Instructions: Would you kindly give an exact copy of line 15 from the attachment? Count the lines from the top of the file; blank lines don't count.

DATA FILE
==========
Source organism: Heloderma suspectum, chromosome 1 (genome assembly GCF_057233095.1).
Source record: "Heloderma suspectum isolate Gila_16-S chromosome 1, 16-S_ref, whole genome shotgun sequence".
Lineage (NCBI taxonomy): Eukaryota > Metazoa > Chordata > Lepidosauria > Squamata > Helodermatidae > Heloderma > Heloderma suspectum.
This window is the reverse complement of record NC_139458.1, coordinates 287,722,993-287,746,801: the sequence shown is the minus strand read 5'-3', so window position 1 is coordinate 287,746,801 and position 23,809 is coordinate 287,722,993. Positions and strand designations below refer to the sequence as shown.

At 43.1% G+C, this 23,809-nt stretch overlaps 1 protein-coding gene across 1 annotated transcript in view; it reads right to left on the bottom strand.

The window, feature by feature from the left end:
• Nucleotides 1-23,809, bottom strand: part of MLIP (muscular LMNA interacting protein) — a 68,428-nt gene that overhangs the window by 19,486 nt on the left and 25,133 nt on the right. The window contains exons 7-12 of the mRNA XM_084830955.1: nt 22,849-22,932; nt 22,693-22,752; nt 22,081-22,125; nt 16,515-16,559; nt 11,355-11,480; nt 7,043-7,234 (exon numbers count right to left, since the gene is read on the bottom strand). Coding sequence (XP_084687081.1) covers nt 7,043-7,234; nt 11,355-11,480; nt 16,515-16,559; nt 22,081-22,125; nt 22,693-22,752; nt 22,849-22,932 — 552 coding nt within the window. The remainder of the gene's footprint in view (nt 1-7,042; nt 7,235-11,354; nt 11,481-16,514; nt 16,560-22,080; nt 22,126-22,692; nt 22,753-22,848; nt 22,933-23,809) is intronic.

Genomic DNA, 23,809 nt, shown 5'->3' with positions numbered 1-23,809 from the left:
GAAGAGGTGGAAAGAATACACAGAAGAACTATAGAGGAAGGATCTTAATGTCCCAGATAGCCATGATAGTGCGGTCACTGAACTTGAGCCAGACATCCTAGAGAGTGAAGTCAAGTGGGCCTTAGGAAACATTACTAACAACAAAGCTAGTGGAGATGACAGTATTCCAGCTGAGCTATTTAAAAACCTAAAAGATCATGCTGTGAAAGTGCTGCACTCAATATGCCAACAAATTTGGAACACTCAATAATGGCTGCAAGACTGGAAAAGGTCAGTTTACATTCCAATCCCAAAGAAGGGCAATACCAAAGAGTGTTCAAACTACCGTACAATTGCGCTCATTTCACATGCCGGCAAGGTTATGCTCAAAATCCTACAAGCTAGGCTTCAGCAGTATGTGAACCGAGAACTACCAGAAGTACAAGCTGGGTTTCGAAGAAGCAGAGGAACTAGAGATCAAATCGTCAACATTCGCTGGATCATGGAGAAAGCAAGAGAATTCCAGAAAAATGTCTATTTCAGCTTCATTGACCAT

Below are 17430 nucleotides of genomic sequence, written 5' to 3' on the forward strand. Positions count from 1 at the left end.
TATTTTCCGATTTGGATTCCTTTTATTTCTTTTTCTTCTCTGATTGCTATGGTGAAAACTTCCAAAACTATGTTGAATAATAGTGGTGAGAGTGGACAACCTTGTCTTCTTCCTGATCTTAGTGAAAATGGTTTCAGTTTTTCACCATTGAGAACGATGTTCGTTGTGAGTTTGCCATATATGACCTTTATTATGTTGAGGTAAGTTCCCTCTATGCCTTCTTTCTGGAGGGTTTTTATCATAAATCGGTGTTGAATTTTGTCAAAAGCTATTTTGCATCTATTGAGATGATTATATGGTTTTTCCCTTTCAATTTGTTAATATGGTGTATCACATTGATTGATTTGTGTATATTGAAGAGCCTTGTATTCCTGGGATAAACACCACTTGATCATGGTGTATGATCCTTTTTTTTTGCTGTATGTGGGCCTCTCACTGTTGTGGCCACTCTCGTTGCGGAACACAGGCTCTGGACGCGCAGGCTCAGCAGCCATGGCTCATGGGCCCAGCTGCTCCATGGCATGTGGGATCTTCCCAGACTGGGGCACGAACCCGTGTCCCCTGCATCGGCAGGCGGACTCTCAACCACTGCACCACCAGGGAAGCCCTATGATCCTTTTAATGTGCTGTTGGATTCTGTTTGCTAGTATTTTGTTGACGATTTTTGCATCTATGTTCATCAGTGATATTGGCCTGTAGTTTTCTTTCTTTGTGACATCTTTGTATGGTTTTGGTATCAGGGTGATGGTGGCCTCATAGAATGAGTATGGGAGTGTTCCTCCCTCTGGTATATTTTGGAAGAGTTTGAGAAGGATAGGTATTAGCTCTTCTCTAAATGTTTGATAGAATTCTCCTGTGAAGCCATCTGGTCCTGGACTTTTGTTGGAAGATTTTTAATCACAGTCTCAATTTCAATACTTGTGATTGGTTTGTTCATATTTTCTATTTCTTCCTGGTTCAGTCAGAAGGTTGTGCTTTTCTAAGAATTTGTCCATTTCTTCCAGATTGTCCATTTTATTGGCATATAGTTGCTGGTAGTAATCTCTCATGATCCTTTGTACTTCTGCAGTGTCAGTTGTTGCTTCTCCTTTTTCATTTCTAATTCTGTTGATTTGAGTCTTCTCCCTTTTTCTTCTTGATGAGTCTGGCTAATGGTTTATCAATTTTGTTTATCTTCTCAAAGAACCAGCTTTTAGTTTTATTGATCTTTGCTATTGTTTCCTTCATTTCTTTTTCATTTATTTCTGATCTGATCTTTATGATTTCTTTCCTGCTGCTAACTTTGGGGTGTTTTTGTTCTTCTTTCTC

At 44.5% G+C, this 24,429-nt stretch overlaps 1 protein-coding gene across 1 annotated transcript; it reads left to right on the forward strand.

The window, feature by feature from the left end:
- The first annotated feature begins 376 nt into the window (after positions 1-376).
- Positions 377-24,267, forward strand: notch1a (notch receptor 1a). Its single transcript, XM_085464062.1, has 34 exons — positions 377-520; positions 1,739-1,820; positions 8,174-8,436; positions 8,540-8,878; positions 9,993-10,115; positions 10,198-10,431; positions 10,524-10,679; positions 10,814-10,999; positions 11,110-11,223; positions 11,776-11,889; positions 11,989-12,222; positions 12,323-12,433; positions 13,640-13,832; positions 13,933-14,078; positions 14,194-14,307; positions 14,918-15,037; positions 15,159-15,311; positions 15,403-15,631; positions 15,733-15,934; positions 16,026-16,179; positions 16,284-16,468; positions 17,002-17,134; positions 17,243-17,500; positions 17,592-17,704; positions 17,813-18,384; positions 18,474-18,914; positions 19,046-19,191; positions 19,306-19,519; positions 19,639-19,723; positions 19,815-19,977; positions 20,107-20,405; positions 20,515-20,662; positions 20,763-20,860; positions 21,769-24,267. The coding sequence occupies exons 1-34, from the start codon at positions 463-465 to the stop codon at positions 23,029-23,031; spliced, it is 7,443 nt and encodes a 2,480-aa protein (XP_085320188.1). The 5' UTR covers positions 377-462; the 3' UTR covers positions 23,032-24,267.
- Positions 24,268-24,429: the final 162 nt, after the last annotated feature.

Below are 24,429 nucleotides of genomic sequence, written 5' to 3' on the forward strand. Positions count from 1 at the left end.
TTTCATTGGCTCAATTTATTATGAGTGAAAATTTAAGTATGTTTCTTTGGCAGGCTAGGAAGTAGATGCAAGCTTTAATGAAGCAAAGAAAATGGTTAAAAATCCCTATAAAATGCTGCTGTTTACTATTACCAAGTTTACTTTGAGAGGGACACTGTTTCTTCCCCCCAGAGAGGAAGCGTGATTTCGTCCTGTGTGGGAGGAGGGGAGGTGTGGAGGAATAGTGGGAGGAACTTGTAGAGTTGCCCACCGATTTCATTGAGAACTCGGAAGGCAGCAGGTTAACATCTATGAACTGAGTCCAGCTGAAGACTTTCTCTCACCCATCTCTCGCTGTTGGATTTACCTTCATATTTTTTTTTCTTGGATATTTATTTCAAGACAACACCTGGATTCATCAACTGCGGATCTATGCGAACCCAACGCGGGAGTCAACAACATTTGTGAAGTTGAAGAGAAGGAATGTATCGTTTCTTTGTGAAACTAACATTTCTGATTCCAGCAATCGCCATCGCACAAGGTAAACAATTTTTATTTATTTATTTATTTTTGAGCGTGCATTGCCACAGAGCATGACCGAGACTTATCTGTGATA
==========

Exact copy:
- Positions 377-24,267, forward strand: notch1a (notch receptor 1a). Its single transcript, XM_085464062.1, has 34 exons — positions 377-520; positions 1,739-1,820; positions 8,174-8,436; positions 8,540-8,878; positions 9,993-10,115; positions 10,198-10,431; positions 10,524-10,679; positions 10,814-10,999; positions 11,110-11,223; positions 11,776-11,889; positions 11,989-12,222; positions 12,323-12,433; positions 13,640-13,832; positions 13,933-14,078; positions 14,194-14,307; positions 14,918-15,037; positions 15,159-15,311; positions 15,403-15,631; positions 15,733-15,934; positions 16,026-16,179; positions 16,284-16,468; positions 17,002-17,134; positions 17,243-17,500; positions 17,592-17,704; positions 17,813-18,384; positions 18,474-18,914; positions 19,046-19,191; positions 19,306-19,519; positions 19,639-19,723; positions 19,815-19,977; positions 20,107-20,405; positions 20,515-20,662; positions 20,763-20,860; positions 21,769-24,267. The coding sequence occupies exons 1-34, from the start codon at positions 463-465 to the stop codon at positions 23,029-23,031; spliced, it is 7,443 nt and encodes a 2,480-aa protein (XP_085320188.1). The 5' UTR covers positions 377-462; the 3' UTR covers positions 23,032-24,267.